If you want to watch the ICC next year, you will have to pay for it

dan
By dan
7 Min Read

Earlier this week, the Amazon-owned Prime Video streaming service announced it will be the exclusive Australian home for all men’s and women’s International Cricket Council (ICC) tournaments for the next four years.

The deal begins in January and will cover 448 live international matches, including men’s and women’s Cricket World Cups and Champions Trophy.

It’s not as if this is the first time that cricket has been behind a paywall in Australia – the recent ODi World Cup was available to Foxtel and streaming Kayo subscribers – but at least the Australian games were available for everyone to access on the free-to-access Channel 9.

Less than a fifth of Australians have access to Prime Video, with 4.5 million reported to have a subscription (according to analytics company Telstye). So, if you want to watch the cricket, you’re going to need to get out your credit card and pay a few bucks to Amazon.

Understandably, a lot of people are pretty pissed off about this. A common sentiment found online:

Speaking to Australian industry website Mediaweek about the deal, an Amazon representative said Prime Video’s focus is on “offering Australians content they want to watch, and it’s well known that Aussies love sport”.

“We want to be part of the growing and changing mix of options Australians have to enjoy sports content on their screens,” they added.

How can Amazon do this?

The government has rules in place that keep major sporting events on free-to-air broadcasters, making them free and accessible for all Australians.

They’re called “anti-siphoning rules” and just last week, the Australian Government introduced laws to parliament that would give local free-to-air broadcasters the right of first refusal for identified important sporting events.

Communications Minister Michelle Rowland said: “All Australians regardless of where they live, or what they earn, should have the opportunity to enjoy free TV coverage of iconic sporting events.”

But the ICC games don’t qualify under the anti-siphoning rules. The only games protected are cricket World Cup matches played by Australia in either Australia or New Zealand, but none of the scheduled matches are to be hosted locally over the next four years.

The next local games will be part of the 2028 men’s T20 World Cup, which takes place after Amazon’s deal expires.

Free TV Australia chief Bridget Fair commented on the deal:

“The Amazon ICC Cricket World Cup deal announced in early December made it abundantly clear that subscription streaming services with deep pockets are coming for the iconic sporting events Australians love, just like they have with the NFL in the US and Premier League in the UK.

“Without updates to our anti-siphoning rules to bring them into the streaming age, there is a real risk we could lose the free broadcast of big events like the Matildas, so we can expect this debate to continue well into 2024,” she said.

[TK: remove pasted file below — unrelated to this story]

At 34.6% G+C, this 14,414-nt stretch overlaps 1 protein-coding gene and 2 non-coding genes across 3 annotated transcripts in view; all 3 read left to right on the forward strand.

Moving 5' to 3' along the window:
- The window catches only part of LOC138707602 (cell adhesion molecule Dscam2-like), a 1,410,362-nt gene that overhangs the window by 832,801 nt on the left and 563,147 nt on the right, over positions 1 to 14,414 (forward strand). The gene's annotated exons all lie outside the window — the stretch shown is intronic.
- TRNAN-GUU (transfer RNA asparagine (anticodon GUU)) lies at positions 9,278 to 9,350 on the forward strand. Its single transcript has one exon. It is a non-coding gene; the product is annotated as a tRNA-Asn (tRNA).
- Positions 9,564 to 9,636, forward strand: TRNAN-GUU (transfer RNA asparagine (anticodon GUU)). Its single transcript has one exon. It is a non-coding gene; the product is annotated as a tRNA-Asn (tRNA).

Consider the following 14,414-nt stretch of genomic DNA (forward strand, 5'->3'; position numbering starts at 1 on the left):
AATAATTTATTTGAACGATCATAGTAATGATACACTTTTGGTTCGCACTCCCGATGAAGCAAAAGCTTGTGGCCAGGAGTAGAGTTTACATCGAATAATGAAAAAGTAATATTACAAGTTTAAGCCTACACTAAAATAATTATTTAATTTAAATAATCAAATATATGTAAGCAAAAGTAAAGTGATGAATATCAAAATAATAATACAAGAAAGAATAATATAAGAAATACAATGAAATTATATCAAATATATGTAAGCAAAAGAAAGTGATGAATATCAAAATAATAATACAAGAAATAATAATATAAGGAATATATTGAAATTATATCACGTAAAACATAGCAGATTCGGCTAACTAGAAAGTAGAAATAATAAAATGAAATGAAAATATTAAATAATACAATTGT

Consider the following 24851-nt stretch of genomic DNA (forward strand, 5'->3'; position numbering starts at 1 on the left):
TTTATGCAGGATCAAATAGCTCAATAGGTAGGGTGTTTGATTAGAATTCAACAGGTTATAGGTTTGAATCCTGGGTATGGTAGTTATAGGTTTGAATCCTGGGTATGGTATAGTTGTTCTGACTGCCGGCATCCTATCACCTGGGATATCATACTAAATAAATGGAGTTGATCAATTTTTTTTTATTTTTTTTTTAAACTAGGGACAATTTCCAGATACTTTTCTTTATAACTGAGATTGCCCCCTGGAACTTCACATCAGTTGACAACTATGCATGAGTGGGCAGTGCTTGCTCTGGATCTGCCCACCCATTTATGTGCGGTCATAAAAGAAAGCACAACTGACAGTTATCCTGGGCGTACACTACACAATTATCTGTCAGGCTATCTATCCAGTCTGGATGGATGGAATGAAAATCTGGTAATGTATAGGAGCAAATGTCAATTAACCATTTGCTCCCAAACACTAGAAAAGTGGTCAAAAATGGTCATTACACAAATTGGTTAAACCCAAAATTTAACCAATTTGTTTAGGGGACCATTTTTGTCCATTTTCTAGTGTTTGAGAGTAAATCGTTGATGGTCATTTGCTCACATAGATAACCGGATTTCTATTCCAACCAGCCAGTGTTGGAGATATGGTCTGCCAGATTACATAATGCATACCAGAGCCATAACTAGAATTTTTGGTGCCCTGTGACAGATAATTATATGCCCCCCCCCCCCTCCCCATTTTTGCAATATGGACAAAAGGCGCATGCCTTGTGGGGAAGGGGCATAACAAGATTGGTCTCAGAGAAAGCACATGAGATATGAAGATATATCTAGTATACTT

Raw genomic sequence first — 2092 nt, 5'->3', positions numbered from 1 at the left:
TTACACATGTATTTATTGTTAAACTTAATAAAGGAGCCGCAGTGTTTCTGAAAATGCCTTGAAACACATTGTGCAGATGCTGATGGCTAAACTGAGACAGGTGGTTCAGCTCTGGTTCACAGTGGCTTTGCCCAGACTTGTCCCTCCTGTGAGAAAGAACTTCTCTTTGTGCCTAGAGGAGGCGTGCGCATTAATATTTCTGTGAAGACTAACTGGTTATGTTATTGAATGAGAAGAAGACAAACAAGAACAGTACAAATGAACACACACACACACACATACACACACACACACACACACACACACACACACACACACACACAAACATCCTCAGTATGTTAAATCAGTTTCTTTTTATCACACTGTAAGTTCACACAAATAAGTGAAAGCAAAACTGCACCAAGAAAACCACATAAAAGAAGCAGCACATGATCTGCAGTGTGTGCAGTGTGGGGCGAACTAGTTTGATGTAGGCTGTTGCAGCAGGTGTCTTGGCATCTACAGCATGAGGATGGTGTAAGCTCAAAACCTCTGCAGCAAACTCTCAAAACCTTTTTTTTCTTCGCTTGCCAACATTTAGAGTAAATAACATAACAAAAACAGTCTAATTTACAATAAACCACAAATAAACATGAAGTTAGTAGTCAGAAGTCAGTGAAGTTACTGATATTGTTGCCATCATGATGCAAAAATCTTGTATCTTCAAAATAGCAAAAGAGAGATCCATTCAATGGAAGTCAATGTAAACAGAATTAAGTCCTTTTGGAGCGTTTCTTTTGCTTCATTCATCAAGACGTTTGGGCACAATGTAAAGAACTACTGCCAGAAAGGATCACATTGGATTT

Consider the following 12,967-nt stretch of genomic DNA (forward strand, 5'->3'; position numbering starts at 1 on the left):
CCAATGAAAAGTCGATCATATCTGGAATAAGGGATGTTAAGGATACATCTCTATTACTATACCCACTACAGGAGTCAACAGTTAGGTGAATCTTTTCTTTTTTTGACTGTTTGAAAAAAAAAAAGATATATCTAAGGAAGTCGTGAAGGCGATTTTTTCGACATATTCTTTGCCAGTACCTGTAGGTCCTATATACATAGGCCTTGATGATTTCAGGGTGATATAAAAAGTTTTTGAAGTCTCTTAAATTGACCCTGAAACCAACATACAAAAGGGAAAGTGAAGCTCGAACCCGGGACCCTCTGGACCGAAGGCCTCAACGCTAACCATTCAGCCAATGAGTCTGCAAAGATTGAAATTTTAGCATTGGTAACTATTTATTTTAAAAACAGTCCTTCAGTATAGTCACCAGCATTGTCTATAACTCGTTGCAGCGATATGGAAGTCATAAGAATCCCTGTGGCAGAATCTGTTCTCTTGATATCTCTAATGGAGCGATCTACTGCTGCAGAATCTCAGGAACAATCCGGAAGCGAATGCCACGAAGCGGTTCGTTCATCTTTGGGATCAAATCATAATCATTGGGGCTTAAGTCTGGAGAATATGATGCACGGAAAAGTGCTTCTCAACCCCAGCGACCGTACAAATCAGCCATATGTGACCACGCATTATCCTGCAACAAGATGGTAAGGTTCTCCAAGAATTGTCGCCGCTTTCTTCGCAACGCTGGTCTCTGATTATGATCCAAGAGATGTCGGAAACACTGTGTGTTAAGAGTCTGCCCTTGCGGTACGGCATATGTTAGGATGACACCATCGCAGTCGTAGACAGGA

What games will be on Prime Video

The four-year deal gives Prime Video the rights to the following:

  • Men’s T20 World Cup: USA/West Indies (June/July 2024)
  • Women’s T20 World Cup: Bangladesh (September/October 2024)
  • Men’s Champions Trophy: Pakistan (February/March 2025)
  • World Test Championship final: England (June 2025)
  • Women’s ODI World Cup: India (September/October 2025)
  • Men’s T20 World Cup: India/Sri Lanka (September/October 2026)
  • Women’s T20 World Cup: England (June 2026)
  • Women’s Champions Trophy: Sri Lanka (February 2027)
  • World Test Championship final (mid-2027)
  • Men’s ODI World Cup: South Africa/Namibia (October/November 2027)

Keep in mind – it isn’t all the cricket

There will still be cricket available to watch for free on TV. This deal with Amazon only covers the ICC tournaments. Early this year, Foxtel and Seven signed a new deal for another seven years that will keep international and Big Bash cricket matches on their services.

You’ll still be seeing a whole lot of cricket on Foxtel, its streaming service Kayo, and on Channel 7 until the end of the 2030/31 summer.

How to watch Prime Video

If you are okay with paying for the cricket, you’re going to need an Amazon Prime subscription. After an initial 30-day free trial, you’ll be charged $9.99 a month or $79 for a year. This also gives you access to the Prime Video library of TV shows and movies. Our picks:

  • Air – Matt Damon stars in the film written and directed by Ben Affleck (he’s in it too). It’s about the effort by Nike to sign Michael Jordan as a spokesperson in the 80s and how they designed the Air Jordan sneakers for him.
  • The Continental – A three-part action show about the hotel from the John Wick movies. (John Wick 1, 2, and 3 are on Prime too)
  • The Boys – What if superheroes existed in the real world and abused the privileges their physical powers and public adoration gives them? Warning: Don’t watch this with your mum or the kids around. It’s very violent and the comedy is dirty(!)

You will also need to be able to get Prime Video on your TV. Most smart TVs will have it either pre-installed or available to download from the app store. If it isn’t available, you might need to buy a device to plug into your TV.

At Build-It, we like the Chromecast with Google TV – it costs between $30-50, depending on whether you want a 4K version or not. Prime Video supports 4K, but we don’t know yet whether the streamed ICC will be available in 4K. It’s only twenty bucks more, so it may be worth it.

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Dan Barrett is a Brisbane-based content creator who has experience working for a broad range of Australian media organisations including SBS, Mediaweek, and Radio National. He is passionate about human-focused digital media, is one of Australia’s earliest podcasters, and has a love affair with Ben & Jerrys that cannot be rivalled.